“We have conducted several workshops with different stakeholders including local people, doctors, local bodies and they all concluded that there is a link between climate change and extreme salinity that leads to various health hazards,” he added.
“These are assumptions. They’re not adequate to prove conclusively such unprecedented health hazards. We need scientific evidence.”
UNICEF, the Ministry of Health and the Ministry of Environment, Forest and Climate Change are expected to conduct a scientific study soon.
Dr Mohammad Abdul Matin, Director of Patuakhali 250- bed Sadar Hospital, also confirmed the increase in infertility.
An acute shortage of skilled personnel in hospitals compounds the problem, he added.
“Cases of abortion and miscarriages continue unabated and complicate these infertility cases,” he said.
Tazkia Siddiquah, gynacologist at Barguna Sadar Hospital, receives five cases of infertility daily.
“We need more time to deal with cases of infertility. We have also attended a good number of cases of abortion and miscarriage-related problems. So, I prefer to advise them to visit my own clinic so that I can handle them closely,” she said.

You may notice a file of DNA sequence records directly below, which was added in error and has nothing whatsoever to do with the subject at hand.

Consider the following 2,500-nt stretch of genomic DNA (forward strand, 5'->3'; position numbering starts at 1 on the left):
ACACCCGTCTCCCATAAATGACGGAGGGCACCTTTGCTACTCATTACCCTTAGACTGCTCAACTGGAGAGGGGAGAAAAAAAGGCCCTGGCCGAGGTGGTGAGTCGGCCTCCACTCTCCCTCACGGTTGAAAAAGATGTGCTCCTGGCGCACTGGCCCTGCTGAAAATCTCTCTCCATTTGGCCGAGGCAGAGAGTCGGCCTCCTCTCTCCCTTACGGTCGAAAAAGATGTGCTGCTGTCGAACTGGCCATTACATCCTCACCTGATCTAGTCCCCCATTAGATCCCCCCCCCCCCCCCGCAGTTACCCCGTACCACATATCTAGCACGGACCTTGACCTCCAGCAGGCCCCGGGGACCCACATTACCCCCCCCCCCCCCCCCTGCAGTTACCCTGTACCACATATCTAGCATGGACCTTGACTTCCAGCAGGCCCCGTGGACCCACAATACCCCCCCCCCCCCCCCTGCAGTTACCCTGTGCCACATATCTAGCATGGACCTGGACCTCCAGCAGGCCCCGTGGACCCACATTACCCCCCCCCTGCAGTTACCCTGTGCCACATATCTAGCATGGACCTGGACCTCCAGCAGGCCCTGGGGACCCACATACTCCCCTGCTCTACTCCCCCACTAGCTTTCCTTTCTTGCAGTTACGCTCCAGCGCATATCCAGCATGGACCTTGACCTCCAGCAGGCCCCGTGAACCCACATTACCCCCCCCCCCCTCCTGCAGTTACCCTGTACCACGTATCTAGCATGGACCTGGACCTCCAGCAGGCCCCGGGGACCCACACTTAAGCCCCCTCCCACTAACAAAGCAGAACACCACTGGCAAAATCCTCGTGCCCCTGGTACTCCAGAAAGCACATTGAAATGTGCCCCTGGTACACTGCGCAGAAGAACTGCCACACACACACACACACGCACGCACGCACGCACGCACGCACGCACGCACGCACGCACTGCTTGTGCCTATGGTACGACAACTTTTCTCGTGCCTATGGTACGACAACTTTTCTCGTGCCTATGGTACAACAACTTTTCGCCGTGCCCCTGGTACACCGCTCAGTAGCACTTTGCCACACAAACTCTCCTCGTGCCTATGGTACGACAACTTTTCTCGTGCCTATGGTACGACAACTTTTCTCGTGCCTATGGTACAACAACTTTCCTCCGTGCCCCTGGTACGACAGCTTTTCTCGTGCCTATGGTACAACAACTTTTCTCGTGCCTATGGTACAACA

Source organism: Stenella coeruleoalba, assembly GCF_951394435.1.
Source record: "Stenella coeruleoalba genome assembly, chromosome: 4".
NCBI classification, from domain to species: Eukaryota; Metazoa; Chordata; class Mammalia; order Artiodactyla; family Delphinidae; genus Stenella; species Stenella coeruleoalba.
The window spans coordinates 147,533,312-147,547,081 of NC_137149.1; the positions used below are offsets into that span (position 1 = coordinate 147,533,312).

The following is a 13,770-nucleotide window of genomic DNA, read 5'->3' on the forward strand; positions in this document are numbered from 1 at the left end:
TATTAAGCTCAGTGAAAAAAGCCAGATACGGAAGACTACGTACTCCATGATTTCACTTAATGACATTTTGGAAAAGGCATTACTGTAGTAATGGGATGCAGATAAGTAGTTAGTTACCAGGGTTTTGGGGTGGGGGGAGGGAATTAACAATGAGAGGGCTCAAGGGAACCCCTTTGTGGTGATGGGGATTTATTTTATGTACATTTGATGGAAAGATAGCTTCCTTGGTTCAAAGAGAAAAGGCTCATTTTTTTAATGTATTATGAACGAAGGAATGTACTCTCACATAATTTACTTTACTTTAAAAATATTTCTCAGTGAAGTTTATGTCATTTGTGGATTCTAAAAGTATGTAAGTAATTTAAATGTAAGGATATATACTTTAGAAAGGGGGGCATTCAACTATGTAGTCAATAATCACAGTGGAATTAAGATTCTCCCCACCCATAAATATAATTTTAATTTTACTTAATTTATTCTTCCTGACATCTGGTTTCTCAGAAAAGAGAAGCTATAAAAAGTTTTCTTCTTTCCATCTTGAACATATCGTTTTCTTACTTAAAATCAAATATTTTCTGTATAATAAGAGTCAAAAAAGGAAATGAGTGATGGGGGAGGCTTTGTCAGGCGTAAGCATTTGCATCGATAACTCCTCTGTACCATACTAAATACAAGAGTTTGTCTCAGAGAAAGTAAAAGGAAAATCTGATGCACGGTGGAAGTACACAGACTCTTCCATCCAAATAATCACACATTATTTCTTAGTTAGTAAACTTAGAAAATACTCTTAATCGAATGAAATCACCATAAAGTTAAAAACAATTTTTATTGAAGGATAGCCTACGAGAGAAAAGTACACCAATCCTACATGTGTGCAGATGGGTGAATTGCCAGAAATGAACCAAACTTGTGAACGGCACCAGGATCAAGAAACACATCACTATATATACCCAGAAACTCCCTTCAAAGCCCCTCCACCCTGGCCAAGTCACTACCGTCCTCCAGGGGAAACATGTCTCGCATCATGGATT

Records at her clinic show that at least 4-5 women visit her clinic every day with complaints of infertility.
“The number is increasing,” she says.
Siddiquah underscored the seriousness of a spike in abortion and miscarriage cases rather than a focus on infertility alone.
“Such a scenario was unimaginable merely a decade ago,” she lamented.
Climate change at the root?
Experts say there is evidence to show a relationship between climate change and the Sexual and Reproductive Health Rights (SRHR) of marginalised Bangladeshis.
Share-Net Bangladesh (a knowledge platform on SRHR), recently conducted a study titled “How do women’s experiences with climate change impact their sexual and reproductive health decision-making behaviour, and outcomes in Bangladesh”.
The study report shows marginal women and girls from coastal regions like Dacop Upazila in Khulna district are unable to maintain their SRHR management because of extreme salinity.
“Extreme salinity discourages them from using water for their SRHR purposes; that causes other health problems,” said Dipika Paul, one of the researchers.
The extent of health problems is further illustrated by a study entitled “Distribution of Ground Water Salinity and its Seasonal Variability in the Coastal Aquifers of the Bengal Delta”.